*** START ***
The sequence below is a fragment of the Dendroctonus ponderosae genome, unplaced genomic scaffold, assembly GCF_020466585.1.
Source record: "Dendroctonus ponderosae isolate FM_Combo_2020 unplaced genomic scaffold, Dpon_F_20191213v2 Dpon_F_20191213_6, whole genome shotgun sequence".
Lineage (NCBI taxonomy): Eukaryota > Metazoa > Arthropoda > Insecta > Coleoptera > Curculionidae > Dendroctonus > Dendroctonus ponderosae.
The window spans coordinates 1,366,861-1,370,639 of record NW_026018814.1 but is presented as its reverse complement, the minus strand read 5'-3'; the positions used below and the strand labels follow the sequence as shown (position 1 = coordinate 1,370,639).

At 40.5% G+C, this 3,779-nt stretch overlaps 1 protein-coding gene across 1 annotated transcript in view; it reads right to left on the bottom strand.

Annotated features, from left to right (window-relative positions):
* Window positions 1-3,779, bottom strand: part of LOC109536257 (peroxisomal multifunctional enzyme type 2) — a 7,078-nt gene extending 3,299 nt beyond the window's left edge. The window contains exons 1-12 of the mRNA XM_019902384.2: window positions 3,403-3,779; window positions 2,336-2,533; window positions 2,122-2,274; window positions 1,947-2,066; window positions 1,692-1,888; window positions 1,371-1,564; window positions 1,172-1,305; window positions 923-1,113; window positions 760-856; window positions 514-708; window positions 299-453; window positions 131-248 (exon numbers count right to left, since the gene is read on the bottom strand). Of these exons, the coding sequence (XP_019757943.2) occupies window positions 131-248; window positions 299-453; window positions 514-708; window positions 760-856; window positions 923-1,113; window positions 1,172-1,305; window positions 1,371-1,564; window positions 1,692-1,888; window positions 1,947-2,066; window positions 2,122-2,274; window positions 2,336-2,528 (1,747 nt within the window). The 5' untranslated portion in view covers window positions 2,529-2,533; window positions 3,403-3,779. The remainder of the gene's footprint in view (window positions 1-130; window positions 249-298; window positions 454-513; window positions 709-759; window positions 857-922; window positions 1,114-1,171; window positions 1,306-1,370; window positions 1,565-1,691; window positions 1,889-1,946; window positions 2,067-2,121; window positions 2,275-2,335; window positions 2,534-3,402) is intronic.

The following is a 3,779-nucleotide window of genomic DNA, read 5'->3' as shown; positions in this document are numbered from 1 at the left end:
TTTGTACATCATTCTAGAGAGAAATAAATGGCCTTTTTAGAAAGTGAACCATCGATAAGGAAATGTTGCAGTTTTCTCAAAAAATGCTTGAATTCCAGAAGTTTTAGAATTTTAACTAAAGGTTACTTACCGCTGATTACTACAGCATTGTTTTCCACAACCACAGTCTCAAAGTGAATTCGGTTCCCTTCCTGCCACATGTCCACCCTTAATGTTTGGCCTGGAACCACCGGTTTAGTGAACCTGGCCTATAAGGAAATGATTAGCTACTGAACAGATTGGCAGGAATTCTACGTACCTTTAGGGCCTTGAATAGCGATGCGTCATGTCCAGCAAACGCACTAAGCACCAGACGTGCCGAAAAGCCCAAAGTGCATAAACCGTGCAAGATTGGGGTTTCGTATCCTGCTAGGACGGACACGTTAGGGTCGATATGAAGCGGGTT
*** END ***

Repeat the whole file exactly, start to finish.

The sequence below is a fragment of the Dendroctonus ponderosae genome, unplaced genomic scaffold, assembly GCF_020466585.1.
Source record: "Dendroctonus ponderosae isolate FM_Combo_2020 unplaced genomic scaffold, Dpon_F_20191213v2 Dpon_F_20191213_6, whole genome shotgun sequence".
Lineage (NCBI taxonomy): Eukaryota > Metazoa > Arthropoda > Insecta > Coleoptera > Curculionidae > Dendroctonus > Dendroctonus ponderosae.
The window spans coordinates 1,366,861-1,370,639 of record NW_026018814.1 but is presented as its reverse complement, the minus strand read 5'-3'; the positions used below and the strand labels follow the sequence as shown (position 1 = coordinate 1,370,639).

At 40.5% G+C, this 3,779-nt stretch overlaps 1 protein-coding gene across 1 annotated transcript in view; it reads right to left on the bottom strand.

Annotated features, from left to right (window-relative positions):
* Window positions 1-3,779, bottom strand: part of LOC109536257 (peroxisomal multifunctional enzyme type 2) — a 7,078-nt gene extending 3,299 nt beyond the window's left edge. The window contains exons 1-12 of the mRNA XM_019902384.2: window positions 3,403-3,779; window positions 2,336-2,533; window positions 2,122-2,274; window positions 1,947-2,066; window positions 1,692-1,888; window positions 1,371-1,564; window positions 1,172-1,305; window positions 923-1,113; window positions 760-856; window positions 514-708; window positions 299-453; window positions 131-248 (exon numbers count right to left, since the gene is read on the bottom strand). Of these exons, the coding sequence (XP_019757943.2) occupies window positions 131-248; window positions 299-453; window positions 514-708; window positions 760-856; window positions 923-1,113; window positions 1,172-1,305; window positions 1,371-1,564; window positions 1,692-1,888; window positions 1,947-2,066; window positions 2,122-2,274; window positions 2,336-2,528 (1,747 nt within the window). The 5' untranslated portion in view covers window positions 2,529-2,533; window positions 3,403-3,779. The remainder of the gene's footprint in view (window positions 1-130; window positions 249-298; window positions 454-513; window positions 709-759; window positions 857-922; window positions 1,114-1,171; window positions 1,306-1,370; window positions 1,565-1,691; window positions 1,889-1,946; window positions 2,067-2,121; window positions 2,275-2,335; window positions 2,534-3,402) is intronic.

The following is a 3,779-nucleotide window of genomic DNA, read 5'->3' as shown; positions in this document are numbered from 1 at the left end:
TTTGTACATCATTCTAGAGAGAAATAAATGGCCTTTTTAGAAAGTGAACCATCGATAAGGAAATGTTGCAGTTTTCTCAAAAAATGCTTGAATTCCAGAAGTTTTAGAATTTTAACTAAAGGTTACTTACCGCTGATTACTACAGCATTGTTTTCCACAACCACAGTCTCAAAGTGAATTCGGTTCCCTTCCTGCCACATGTCCACCCTTAATGTTTGGCCTGGAACCACCGGTTTAGTGAACCTGGCCTATAAGGAAATGATTAGCTACTGAACAGATTGGCAGGAATTCTACGTACCTTTAGGGCCTTGAATAGCGATGCGTCATGTCCAGCAAACGCACTAAGCACCAGACGTGCCGAAAAGCCCAAAGTGCATAAACCGTGCAAGATTGGGGTTTCGTATCCTGCTAGGACGGACACGTTAGGGTCGATATGAAGCGGGTT